Note that if you do not have personal experience mushroom foraging, it is suggested to obtain a positive ID from your local mycologists or experts. Some wild mushrooms are poisonous and it is your responsibility to identify wild food before ingesting.

Meet the Mushrooms, Episode One: Chicken of the Woods

A beautiful rosette of Chicken. All photos in this article are from members of the Philadelphia Mycology Club, specifically Bethany Teigen, Dan Schimmel, and myself.

Ahh, autumn! The leaves crunching underfoot, the crisp and chilly morning air, the pumpkin-everything-everywhere, and—what’s that huge cluster of orange cascading down that oak tree? Mushrooms, you say?

Yes, that’s delicious “Chicken of the Woods!” Laetiporus sulphureus, to be more technical, also commonly called Sulfur Shelf. Laetiporus cincinnatus is another edible similar-looking species, but not as delicious, so I’m focusing on sulphureus. It’s relatively easy to identify (David Arora of Mushrooms Demystified lists it as one of the “foolproof four”) and, as its name would imply, can have a quite chicken-like texture and flavor when prepared properly and if the specimen is young and from a good tree. Below I cover some key identification and harvesting tips as well as some ideas for culinary use.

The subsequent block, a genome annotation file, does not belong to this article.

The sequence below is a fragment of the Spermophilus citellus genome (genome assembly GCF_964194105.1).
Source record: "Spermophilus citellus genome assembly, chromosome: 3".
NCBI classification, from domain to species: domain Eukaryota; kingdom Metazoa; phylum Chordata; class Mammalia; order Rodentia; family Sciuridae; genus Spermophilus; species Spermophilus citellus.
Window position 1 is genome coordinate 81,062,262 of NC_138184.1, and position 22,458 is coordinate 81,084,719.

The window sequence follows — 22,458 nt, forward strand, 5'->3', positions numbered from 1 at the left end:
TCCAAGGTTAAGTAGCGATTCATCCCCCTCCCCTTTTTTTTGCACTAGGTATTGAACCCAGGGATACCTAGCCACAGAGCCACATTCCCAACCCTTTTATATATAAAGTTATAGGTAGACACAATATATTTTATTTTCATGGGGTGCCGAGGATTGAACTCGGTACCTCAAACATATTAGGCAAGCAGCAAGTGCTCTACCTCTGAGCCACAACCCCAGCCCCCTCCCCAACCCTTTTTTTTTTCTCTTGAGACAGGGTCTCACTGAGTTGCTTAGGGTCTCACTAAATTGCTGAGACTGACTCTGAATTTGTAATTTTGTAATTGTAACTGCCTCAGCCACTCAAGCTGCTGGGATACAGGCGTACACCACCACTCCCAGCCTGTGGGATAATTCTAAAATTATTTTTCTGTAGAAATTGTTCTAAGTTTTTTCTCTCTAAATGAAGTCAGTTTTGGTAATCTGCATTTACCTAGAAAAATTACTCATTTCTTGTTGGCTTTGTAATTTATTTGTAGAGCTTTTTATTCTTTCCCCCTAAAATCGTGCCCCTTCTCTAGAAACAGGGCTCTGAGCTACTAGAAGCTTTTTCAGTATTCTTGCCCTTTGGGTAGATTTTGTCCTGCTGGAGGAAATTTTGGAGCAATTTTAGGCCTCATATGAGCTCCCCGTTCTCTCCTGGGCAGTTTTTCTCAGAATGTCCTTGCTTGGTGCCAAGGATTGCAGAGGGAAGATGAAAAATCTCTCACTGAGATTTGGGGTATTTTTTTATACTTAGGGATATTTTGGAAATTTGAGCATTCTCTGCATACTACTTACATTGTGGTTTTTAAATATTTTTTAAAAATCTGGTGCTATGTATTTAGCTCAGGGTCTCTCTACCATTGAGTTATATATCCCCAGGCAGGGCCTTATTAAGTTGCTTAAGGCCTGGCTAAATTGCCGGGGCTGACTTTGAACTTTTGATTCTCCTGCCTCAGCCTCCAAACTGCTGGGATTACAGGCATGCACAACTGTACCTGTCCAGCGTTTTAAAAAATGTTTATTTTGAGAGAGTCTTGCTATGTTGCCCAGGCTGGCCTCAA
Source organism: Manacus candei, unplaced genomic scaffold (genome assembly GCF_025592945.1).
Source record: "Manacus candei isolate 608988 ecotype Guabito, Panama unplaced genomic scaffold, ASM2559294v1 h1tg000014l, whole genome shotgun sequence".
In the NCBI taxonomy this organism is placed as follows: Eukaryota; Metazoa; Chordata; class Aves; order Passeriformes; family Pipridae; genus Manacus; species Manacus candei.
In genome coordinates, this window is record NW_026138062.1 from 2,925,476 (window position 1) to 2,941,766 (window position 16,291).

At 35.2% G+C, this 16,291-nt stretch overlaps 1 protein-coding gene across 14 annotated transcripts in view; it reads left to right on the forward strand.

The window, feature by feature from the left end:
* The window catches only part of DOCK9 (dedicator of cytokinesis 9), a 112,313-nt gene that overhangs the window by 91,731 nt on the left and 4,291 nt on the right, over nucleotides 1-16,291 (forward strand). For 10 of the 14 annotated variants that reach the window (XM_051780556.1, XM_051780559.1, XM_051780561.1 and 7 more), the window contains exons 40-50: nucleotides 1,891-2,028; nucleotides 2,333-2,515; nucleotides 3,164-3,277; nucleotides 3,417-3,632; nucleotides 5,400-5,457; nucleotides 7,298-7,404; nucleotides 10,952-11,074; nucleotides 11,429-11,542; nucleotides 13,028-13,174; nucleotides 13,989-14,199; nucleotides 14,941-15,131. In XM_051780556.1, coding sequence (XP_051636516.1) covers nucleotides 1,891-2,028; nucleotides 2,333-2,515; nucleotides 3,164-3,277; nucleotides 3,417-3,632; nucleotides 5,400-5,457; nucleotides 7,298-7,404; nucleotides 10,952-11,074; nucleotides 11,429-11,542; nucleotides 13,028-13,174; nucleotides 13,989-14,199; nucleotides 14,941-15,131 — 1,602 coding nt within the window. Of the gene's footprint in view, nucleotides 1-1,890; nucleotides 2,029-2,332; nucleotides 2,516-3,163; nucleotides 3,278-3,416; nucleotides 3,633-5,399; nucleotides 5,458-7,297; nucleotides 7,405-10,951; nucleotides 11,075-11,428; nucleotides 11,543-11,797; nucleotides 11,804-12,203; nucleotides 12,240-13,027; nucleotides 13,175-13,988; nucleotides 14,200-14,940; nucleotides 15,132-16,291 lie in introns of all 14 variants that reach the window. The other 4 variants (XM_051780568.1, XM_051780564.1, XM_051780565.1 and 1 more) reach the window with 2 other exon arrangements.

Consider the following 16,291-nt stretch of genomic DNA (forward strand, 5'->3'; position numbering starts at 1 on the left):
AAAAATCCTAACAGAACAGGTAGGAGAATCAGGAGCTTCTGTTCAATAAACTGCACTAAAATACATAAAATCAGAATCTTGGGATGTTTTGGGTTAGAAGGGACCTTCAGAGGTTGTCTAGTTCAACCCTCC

Note that if you do not have personal experience mushroom foraging, it is suggested to obtain a positive ID from your local mycologists or experts. Some wild mushrooms are poisonous and it is your responsibility to identify wild food before ingesting.

WHERE TO LOOK FOR IT 

  • Sulphur Shelf grows exclusively on trees. It grows on living (mature and already dying) as well as dead trees (as it is both parasitic as well as saprotrophic). This includes logs, so double check those logs and piles of wood to see if a Chicken might be lurking on the other side! 
  • You will find it anywhere on the tree, from the base up through the height of the tree. You might also find it on stumps.
  • Only harvest from hardwood trees such as oak or beech. Oak is often a safe bet. Do not harvest from any conifers or locust or eucalyptus trees (these are the ones that might make you sick).
  • Be on the lookout during August through October, possibly even later, for that beautiful pop of orange as you walk through the woods. These mushrooms tend to grow fast and in large quantities. Make a meal to share with friends!

HOW TO IDENTIFY IT

  • The color can range from orange to salmon to orange-yellow to yellow. The color fades or becomes more white with age. You can use these photos for reference as well as any mushroom book, other websites, or online mushroom groups. 
  • The underside has bright sulphur yellow pores (it’s a polypore, literally it will look like many pores, rather than gills).
  • The brackets are somewhat fan-shaped and can be smooth to wrinkled to lumpy; caps are usually overlapping or in bunches, though occasionally solitary.
  • There is no obvious stem.